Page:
Zeitgeist 3 – Moving Forward

Peter Joseph (probably not his real last name) has released a new Zeitgeist film. I disagree with a number of Peter’s “Venus Project” assumptions, conclusions, and leading questions. I also found his first two films especially lacking in solid content, relying more on hearsay, dubious history, and weak conspiracy theories. In some cases, Zeit 3 is terribly naive (“upgradable” technology, idealized production and distribution incentives and strategies, utopian city design, overstated energy alternatives, etc.). Yet I’m sharing this movie with you because I think the film is a good conversation starter and especially good thought provoker, addressing a number of profoundly important questions. I find it ironic that the filmmaker, an atheist, uses a John Ortberg lecture as his core value statement — ultimately pointing to the failure of GDP as an adequate, or even relevant, measurement of our individual and collective well-being (a position I passionately agree with). I’m convinced that we need to start thinking towards third-way “systems-based” economies that combine the best elements of free-markets and central resource planning, while retaining the liberties of an unalienable rights-based republic re-imagined in healthier paradigms of resource sustainability, human empathy, and global-equitable access to fundamental human needs. Centralized economies fail for many reasons. One reason is because, historically, they haven’t appropriately rewarded the people and organizations who excel and add real value back into the community. But cultural definitions of excellence, value, reward, and community vary subjectively. Corrupt, bailed-out banking systems and an obese military-industrial economy are two areas in which we can start to radically re-define the terms excellence and reward. And we can start to expand our definition of community from tribes and borders to a sense of global family. I agree with the filmmaker (@ 2:16) that we are faced today with a potentially fatal “value system” disorder and (@ 2:20) that many of today’s economic assumptions are gross distortions driven by temporary access to cheap, concentrated energy. For the health and well-being of our great grandchildren and our planet in general, we need to develop a better informed and more comprehensively linked value system between our economic systems, our natural resources, and our fundamental connectedness as a human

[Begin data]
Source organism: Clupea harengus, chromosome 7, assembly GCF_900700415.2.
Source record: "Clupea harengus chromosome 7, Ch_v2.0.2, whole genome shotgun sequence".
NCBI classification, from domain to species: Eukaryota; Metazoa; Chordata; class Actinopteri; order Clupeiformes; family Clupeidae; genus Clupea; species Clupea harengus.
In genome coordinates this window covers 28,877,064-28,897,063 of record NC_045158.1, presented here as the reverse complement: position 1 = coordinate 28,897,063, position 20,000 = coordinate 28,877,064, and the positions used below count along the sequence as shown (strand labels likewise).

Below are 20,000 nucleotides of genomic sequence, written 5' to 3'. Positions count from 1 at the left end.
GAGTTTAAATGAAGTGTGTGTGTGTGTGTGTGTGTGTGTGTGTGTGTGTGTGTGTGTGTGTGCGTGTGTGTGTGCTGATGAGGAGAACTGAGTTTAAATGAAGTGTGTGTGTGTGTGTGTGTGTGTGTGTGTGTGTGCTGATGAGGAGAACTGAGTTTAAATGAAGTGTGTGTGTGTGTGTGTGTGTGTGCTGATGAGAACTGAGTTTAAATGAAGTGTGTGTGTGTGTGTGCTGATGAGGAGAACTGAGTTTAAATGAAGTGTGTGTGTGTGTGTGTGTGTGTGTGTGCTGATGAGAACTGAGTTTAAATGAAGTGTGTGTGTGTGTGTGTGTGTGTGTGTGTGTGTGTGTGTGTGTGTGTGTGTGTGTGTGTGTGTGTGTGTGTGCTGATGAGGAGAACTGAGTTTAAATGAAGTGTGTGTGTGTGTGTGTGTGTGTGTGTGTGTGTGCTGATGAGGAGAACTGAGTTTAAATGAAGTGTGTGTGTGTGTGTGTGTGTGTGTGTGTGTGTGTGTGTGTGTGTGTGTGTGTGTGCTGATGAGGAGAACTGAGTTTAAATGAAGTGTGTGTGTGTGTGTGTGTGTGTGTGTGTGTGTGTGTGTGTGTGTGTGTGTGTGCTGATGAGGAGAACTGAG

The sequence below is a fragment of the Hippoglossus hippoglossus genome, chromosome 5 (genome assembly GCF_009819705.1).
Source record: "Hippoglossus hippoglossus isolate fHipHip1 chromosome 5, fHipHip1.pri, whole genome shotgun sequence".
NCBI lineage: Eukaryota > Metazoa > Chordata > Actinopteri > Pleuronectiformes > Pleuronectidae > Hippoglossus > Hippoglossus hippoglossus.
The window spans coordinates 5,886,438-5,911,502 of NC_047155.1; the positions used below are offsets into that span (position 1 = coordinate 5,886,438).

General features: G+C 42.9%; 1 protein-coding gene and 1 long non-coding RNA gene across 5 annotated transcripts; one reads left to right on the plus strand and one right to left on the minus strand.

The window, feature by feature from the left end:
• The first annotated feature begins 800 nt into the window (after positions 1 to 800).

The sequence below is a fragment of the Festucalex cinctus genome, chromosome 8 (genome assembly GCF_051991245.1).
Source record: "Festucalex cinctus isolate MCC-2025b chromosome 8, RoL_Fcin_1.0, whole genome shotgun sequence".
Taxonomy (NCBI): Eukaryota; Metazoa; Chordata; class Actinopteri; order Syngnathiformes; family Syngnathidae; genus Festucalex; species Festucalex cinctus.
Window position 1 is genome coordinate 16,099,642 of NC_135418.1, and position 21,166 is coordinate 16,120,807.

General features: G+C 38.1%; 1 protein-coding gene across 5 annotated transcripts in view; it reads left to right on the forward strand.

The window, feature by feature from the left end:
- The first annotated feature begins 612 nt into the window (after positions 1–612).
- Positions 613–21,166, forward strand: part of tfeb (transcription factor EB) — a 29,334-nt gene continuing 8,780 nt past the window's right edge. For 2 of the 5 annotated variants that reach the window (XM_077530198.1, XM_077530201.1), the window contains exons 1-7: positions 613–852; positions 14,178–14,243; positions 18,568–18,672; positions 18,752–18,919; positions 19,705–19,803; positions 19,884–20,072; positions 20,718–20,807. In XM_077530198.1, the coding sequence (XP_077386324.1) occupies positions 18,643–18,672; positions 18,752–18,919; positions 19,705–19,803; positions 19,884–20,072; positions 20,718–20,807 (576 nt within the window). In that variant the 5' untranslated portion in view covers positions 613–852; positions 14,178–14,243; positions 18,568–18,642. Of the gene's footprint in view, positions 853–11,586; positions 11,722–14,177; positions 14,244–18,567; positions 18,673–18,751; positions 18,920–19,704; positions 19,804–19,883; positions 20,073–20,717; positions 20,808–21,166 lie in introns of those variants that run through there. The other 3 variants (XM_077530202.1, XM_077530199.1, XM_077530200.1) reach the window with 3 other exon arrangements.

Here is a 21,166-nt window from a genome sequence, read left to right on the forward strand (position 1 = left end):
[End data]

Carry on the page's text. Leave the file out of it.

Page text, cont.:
Coloration